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TMI can withstand severe flooding, according to NRC

By Dan Miller


Posted 11/29/17

Three Mile Island has adequate plans and equipment in place to withstand a severe flooding event, according to the Nuclear Regulatory Commission.

TMI and all other nuclear plants in the United …

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TMI can withstand severe flooding, according to NRC


Three Mile Island has adequate plans and equipment in place to withstand a severe flooding event, according to the Nuclear Regulatory Commission.

TMI and all other nuclear plants in the United States in 2012 were ordered to re-evaluate their risk to earthquakes and severe flooding following the disaster that occurred at the Fukushima nuclear power plant in Japan in March 2011.

The agency released the information about TMI on Tuesday morning.

The accident at Fukushima began with an earthquake which was followed by flooding from a tsunami.

The post-Fukushima evaluation of flood risk at TMI was done by TMI owners Exelon and then submitted to the NRC to be evaluated by the commission.

The NRC is “satisfied” with the finding by Exelon that adequate protections are now in place for TMI to “endure a severe flooding situation,” NRC spokesman Neil Sheehan told the Press & Journal on Tuesday, Nov. 28.

Exelon spokesman David Marcheskie emailed this statement to the Press & Journal on behalf of the corporate owner:

“Well before the events of Fukushima, TMI was protected from flooding by watertight doors, elevated equipment and specially engineered flood barriers. Since that time we’ve made significant investments to enhance pumps, hoses, and diesel generator housings to make a safe facility even safer. The recent re-analysis and the NRC’s approval of it confirms that TMI is well protected against flooding.”

TMI has invested nearly $40 million in upgrades and enhancements since Fukushima, Marcheskie added. The various improvements include flood mitigation, but go beyond just that, he noted.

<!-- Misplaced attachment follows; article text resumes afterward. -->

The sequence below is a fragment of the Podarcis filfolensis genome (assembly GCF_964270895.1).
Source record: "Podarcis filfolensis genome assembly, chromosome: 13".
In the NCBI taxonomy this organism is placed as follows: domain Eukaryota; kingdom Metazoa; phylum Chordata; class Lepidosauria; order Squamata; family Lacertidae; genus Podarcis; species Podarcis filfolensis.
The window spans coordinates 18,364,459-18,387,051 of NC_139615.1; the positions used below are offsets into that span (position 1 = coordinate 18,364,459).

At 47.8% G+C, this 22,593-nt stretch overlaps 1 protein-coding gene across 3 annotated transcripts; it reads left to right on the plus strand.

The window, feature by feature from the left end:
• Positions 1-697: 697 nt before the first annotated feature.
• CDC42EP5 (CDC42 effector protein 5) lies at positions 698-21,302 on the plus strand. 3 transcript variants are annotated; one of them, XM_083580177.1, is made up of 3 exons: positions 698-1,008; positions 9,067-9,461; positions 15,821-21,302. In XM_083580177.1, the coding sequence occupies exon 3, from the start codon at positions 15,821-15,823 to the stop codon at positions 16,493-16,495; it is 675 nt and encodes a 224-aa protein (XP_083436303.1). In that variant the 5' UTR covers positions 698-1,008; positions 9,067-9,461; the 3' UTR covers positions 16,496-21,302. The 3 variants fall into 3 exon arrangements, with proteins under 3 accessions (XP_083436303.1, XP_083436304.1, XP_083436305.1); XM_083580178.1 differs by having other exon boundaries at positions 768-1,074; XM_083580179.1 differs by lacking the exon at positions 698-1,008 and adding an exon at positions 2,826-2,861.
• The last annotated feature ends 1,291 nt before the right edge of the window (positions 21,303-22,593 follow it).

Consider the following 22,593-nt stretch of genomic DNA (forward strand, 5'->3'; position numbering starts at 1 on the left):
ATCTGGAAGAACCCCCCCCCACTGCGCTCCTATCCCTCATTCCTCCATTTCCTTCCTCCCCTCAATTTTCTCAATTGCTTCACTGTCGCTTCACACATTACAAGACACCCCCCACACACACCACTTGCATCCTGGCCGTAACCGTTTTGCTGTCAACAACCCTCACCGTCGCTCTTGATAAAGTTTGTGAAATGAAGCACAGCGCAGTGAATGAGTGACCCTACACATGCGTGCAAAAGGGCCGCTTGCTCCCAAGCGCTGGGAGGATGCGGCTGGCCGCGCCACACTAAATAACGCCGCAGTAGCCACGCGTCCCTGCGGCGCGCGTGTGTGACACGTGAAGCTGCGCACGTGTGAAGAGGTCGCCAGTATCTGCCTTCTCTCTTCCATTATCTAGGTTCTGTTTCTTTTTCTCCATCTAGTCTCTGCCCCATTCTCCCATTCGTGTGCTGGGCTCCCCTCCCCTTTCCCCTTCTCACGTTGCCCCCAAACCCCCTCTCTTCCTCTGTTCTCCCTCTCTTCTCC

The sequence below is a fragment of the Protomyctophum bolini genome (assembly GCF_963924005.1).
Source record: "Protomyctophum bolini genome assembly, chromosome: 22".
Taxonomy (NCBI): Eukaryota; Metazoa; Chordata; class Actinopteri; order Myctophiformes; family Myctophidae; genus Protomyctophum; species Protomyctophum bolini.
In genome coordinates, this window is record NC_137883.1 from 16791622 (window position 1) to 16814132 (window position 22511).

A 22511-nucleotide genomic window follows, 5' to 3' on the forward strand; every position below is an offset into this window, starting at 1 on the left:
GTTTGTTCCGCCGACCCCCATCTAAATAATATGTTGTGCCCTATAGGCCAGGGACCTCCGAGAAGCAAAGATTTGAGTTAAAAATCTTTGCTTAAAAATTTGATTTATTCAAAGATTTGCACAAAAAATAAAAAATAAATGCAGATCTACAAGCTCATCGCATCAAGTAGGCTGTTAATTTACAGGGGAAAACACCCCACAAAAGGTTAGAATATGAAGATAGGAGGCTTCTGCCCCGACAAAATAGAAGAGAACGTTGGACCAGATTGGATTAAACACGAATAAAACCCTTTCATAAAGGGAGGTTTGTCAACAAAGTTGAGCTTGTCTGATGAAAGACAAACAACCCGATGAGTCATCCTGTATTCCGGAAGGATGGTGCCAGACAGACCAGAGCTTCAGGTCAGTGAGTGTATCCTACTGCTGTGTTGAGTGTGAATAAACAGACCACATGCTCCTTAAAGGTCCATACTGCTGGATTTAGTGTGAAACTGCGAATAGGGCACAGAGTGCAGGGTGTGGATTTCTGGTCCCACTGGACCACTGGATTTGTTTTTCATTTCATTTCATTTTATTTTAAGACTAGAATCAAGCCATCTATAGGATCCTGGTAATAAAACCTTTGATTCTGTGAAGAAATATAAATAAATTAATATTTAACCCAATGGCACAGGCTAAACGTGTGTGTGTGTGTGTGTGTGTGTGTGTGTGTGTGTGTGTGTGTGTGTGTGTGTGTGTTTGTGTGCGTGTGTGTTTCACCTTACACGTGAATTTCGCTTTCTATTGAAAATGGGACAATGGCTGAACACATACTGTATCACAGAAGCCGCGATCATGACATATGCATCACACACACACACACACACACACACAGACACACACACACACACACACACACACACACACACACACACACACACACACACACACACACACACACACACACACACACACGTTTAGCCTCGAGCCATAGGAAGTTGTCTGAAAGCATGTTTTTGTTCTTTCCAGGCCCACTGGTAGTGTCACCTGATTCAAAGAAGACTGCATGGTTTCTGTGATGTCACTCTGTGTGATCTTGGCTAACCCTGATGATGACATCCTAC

The NRC expected when it ordered the post-Fukushima analysis in 2012 that the entire process would take about five years to complete for all the plants in the country, Sheehan said.

The NRC also required that TMI and all other nuclear plants conduct a similar post-Fukushima analysis to assess their ability to withstand an earthquake.

Exelon conducted an earthquake analysis regarding TMI and submitted its findings to the NRC.

Sheehan in a follow-up email told the Press & Journal that “the NRC staff concluded that no further response or regulatory action was required by the company (Exelon) based on the results of the re-evaluation.” The earthquake assessment is completely separate from the flooding assessment, he noted.

While earthquakes are possible in south central Pennsylvania, Sheehan acknowledged that, historically, flooding poses the far greater risk to structures in this region.

Tropical Storm Agnes — generally considered the benchmark when it comes to a flooding event here — occurred in 1972 and predates TMI.

Unit 1 of TMI came online in September, 1974; and Unit 2 came online in 1978 — not long before Unit 2 was disabled by the March 1979 accident at TMI, Sheehan noted.

Numerous flooding events impacting the Susquehanna River and the Middletown area have occurred since TMI came online, but none of them have affected the plant, Sheehan said.

Nevertheless, what happened at Fukushima prompted the  NRC to conduct a renewed analysis of the risk from flooding to consider factors that had not been considered before.

Regarding TMI for example, Exelon “had to demonstrate that (the plant) could not only withstand a typical flooding on the Susquehanna, but also an upstream dam failing, local intense precipitation, and other conditions. Because of (TMI being) on an island (Exelon) needed to do a more focused evaluation,” Sheehan said.

Separate from this flooding analysis, some changes had already been put in place at TMI since the Fukushima disaster.

A berm has been raised at TMI, and additional plans to cope with flooding are now in place at the plant, Sheehan said.

Additionally, NRC following Fukushima ordered TMI and all other plants to obtain equipment such as emergency diesel generators and batteries so that the plant would have a backup source of electricity in the event of a power loss.

At Fukushima, the earthquake knocked out the power grid around the plant, and the backup power sources were then knocked out by flooding from the subsequent tsunami.

“Fukushima had workers scrounging around the parking lots trying to find batteries” to somehow restore power, Sheehan noted. “We never want to see that in a U.S. plant.”

The loss of power led to meltdowns at three nuclear reactors at Fukushima.

The entire text of NRC’s focused evaluation for the risk of flooding at TMI can be found at the NRC website at https://www.nrc.gov/reading-rm/adams.html